Long-time War Hawk, Murtha Is An Angry Dove
John Murtha's stunning comments calling for the withdrawal of U.S. troops from Iraq made the front page of newspapers around the country this week. It was particularly astonishing because the veteran Pennsylvania congressman is anything but a publicity seeker or a media hog. You won't, for instance, find him on the House floor opining on every subject under the sun.
But his counsel is widely sought. A decorated Vietnam War veteran -- one who has spent more than three decades on Capitol Hill as a behind-the-scenes power broker -- his thoughts and pronouncements on military matters and defense policy are respected on both sides of the aisle.
During the 2004 vice presidential debate, when he was asked what he could do about the "deeply divided electorate," Dick Cheney acknowledged that it was a "disappointment," and went on to say that things used to be different. "One of my strongest allies in Congress when I was secretary of defense was Jack Murtha, a Democrat who was chairman of the Defense Appropriations Subcommittee."
No longer. Following Murtha's blistering attack Thursday on the Bush administration's war policy, he was asked about comments from the president and vice president calling it "irresponsible" for Democrats to criticize the war. This was Murtha's response: "I like guys who've never been there to criticize us who've been there. I like that. I like guys who got five deferments and never been there, and send people to war, and then don't like to hear suggestions about what needs to be done. I resent the fact on Veterans Day he criticized Democrats for criticizing them."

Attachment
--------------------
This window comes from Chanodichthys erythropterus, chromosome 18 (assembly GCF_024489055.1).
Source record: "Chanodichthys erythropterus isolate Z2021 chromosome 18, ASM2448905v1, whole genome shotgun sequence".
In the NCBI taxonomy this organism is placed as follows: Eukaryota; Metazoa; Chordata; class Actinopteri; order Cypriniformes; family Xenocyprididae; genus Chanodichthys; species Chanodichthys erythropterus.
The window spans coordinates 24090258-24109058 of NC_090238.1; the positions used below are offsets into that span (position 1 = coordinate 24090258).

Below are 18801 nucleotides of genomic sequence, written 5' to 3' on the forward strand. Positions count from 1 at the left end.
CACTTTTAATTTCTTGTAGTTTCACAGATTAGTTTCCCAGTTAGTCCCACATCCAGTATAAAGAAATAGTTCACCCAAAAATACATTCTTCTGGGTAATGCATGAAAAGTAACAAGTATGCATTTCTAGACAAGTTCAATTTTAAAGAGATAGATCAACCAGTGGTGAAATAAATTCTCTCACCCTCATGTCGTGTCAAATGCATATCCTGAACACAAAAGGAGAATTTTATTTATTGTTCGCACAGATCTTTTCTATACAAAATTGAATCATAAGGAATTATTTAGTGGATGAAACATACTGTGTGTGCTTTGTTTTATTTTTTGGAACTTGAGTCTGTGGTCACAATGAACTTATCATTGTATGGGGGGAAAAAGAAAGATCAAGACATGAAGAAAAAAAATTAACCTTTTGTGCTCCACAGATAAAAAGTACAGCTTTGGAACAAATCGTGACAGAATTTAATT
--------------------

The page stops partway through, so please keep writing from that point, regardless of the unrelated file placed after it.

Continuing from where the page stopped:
Similarly, in 2004, when Murtha first began to question the conduct of the war, Republicans in the House harshly criticized him. Then-Majority Leader Tom DeLay called Murtha's remarks a "calculated, craven political stunt." Unbowed, Murtha fired back at the former pest exterminator: "When I was in Vietnam, you were killing bugs."
Murtha's most recent comments have once again thrust him into the spotlight. But Murtha's initial election to Congress was national news as well. Following the death of a 24-year Republican incumbent in 1973, Murtha won a special election in February of the following year -- at a time when the Nixon administration was becoming overwhelmed with revelations about the ongoing Watergate investigation. Murtha won by only 122 votes (becoming the first Vietnam veteran to serve in Congress), but it was a harbinger for Republican troubles in the 1974 midterm elections. He has won comfortably ever since.
Murtha has been a reliable pro-labor lawmaker during his time in the House. He voted in favor of going to war in Iraq in 2002 and also supported the first Gulf War in 1991. He backs drilling for oil in Alaska but has voted no on the Bush tax cuts. He also opposes abortion rights and supports the death penalty. And that fits the character of his aging, culturally conservative district, the 12th, situated in southwest Pennsylvania, and his hometown of Johnstown.
Johnstown has been ravaged three times by devastating floods -- more than 2,200 people died in the 1889 flood -- and though it has bounced back each time to some degree, the decline of the coal and steel industries has left it hurting economically. It regularly votes for Democratic presidential candidates, though John Kerry only carried the district by two percentage points last year, partly because of the Bush administration's support for import quotas on steel.
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